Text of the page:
I would almost say it’s the reverse of that. Ok, these are established artists who care enough about the sustainability of the industry, stepping out on a limb and doing this. Of course there are going to be people who are cynical. But look, at the end of the day, if any established artist goes out and gets an endorsement deal — no one’s gonna criticize them for that because that’s how they make money. But if an established artist goes out and steps outside of the box and says, “I’m trying something different,” that invites criticism. There is some bravery for what these artists are trying to do. Its not to fill their own pockets, it’s to create a sustainable industry.

By virtue of that definition, because that is our thesis, if we’re not treating music like a loss leader, then that’s good for indie artists, emerging artists, songwriters, producers. Music is a whole industry and it takes money. The reality is it takes money to create music. It doesn’t just happen for free. We want to make sure music continues to be made, that songwriters are able to actually write songs rather than having to say, “I do a 9-to-5 in New York, and don’t have time to write songs. That doesn’t make it a sustainable industry. 

Among the exclusives available at launch on Tidal, you were able to secure Daft Punk’s obscure short film Electroma, which isn’t available on any other digital video service.

That just shows the belief that Daft Punk has in this movement that we’re doing. And, by the way, that’s such a great illustration. Artists of this caliber, they could go out and do a big licensing deal and have their content go out that way, rather than including it in a platform that is just starting up and is nascent. This isn’t about the artists trying to make money, this is about the artists trying to say, “You know what? The world catalog of music is at your fingertips. Yes, that’s something that, if you really care about the music and the artists you support, then you’re gonna want to subscribe to this service or other services instead of pirating their music.” That kind of fundamental thinking is important to understand.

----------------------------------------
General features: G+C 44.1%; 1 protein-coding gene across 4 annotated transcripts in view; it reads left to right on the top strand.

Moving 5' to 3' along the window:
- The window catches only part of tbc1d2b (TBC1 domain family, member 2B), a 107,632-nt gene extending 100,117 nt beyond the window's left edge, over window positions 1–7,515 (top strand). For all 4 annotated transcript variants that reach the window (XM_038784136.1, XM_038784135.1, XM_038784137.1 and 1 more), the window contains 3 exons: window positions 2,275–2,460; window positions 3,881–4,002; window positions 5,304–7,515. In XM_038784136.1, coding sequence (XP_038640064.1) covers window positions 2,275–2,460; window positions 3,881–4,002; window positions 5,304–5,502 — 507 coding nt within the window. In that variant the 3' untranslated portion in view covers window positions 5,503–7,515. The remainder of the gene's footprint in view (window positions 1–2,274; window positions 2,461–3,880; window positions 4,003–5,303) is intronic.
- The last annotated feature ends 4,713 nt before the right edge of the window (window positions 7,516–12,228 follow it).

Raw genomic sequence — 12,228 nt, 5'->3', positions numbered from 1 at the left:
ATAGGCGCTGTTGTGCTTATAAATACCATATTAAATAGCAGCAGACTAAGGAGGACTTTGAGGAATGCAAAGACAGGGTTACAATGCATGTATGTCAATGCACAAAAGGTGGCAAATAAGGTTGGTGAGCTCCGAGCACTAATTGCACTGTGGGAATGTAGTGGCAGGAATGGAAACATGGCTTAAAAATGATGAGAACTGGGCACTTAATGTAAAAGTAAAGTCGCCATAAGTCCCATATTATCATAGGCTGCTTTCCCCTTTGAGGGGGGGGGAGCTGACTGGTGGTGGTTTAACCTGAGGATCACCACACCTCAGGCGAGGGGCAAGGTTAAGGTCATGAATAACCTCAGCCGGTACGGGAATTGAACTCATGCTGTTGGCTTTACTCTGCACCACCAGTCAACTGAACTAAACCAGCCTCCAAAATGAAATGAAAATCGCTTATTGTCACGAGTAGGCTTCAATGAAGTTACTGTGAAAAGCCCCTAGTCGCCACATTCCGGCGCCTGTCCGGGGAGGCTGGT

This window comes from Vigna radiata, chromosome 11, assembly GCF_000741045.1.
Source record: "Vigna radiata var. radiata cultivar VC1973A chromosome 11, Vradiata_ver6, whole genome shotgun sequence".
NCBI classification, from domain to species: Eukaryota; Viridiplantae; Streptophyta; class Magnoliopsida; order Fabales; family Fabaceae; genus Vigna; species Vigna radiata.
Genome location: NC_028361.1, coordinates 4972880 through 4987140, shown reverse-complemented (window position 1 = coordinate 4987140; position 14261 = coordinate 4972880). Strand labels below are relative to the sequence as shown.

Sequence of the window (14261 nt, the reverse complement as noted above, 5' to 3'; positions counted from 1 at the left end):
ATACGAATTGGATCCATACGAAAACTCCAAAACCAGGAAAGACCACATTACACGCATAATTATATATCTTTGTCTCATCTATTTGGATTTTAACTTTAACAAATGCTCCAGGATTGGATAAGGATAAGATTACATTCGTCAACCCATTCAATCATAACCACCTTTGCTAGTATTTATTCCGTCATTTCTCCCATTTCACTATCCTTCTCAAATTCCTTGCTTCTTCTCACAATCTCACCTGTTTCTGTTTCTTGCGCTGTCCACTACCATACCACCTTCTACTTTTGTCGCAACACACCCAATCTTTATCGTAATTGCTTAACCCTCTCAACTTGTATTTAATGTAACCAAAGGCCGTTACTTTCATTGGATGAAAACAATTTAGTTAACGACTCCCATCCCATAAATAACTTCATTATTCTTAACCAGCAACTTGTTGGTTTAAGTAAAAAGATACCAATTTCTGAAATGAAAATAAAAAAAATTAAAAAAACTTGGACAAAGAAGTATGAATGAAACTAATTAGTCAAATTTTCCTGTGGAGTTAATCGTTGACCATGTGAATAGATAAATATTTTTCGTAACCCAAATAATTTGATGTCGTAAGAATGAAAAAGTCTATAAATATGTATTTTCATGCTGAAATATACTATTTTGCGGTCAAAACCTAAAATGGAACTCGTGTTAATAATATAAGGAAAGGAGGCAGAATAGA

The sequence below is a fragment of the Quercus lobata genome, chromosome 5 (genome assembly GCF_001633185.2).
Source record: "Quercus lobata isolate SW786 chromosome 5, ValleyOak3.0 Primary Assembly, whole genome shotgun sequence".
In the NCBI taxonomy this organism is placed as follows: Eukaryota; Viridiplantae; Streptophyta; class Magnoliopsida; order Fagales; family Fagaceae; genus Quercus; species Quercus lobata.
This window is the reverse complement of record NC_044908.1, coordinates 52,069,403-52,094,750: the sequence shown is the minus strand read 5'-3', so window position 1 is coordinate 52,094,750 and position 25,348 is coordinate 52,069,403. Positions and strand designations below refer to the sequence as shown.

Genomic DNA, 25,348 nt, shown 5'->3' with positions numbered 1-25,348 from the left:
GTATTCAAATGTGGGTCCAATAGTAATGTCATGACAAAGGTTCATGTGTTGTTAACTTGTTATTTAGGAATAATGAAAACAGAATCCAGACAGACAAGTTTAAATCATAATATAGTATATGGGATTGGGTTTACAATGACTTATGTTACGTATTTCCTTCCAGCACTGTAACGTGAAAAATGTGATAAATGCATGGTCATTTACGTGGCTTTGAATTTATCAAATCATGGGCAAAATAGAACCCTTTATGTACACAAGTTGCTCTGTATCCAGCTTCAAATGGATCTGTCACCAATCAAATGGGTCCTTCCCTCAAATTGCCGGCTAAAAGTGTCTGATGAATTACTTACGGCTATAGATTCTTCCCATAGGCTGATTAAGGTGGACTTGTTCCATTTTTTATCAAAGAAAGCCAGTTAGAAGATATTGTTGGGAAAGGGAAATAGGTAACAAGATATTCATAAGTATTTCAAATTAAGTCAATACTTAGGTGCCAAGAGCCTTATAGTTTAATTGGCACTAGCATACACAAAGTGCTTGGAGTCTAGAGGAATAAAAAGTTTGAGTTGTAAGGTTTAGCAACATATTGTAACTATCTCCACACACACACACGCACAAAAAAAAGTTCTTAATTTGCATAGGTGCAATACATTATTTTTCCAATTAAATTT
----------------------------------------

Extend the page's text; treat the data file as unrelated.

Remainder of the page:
What do you hope Tidal accomplishes this year?

We need to fundamentally change the discourse that we’re all — and I’m not making this an indictment — that everybody has been trained to think that music is this cool thing in marketing used to sell other things, that music doesn’t have a value in itself. And it’s like, no we can’t do that, we can’t allow that to be the conversation in how things are going. Everybody else gets up, we go to work and do our 9-to-5, we get paid. Intrinsically music itself has a value. It doesn’t just have a value because it sold consumer electronics. We all feel that emotionally, and now it’s just making sure we marry up that emotional connection with the real understanding of all that’s gone into the industry and gone into making that song continues to produce a sustainable music industry.

You were most recently at private equity firm KKR. Did they have a role in investing in Tidal?

No, this was a purely personal passion of mine and something I really wanted to do.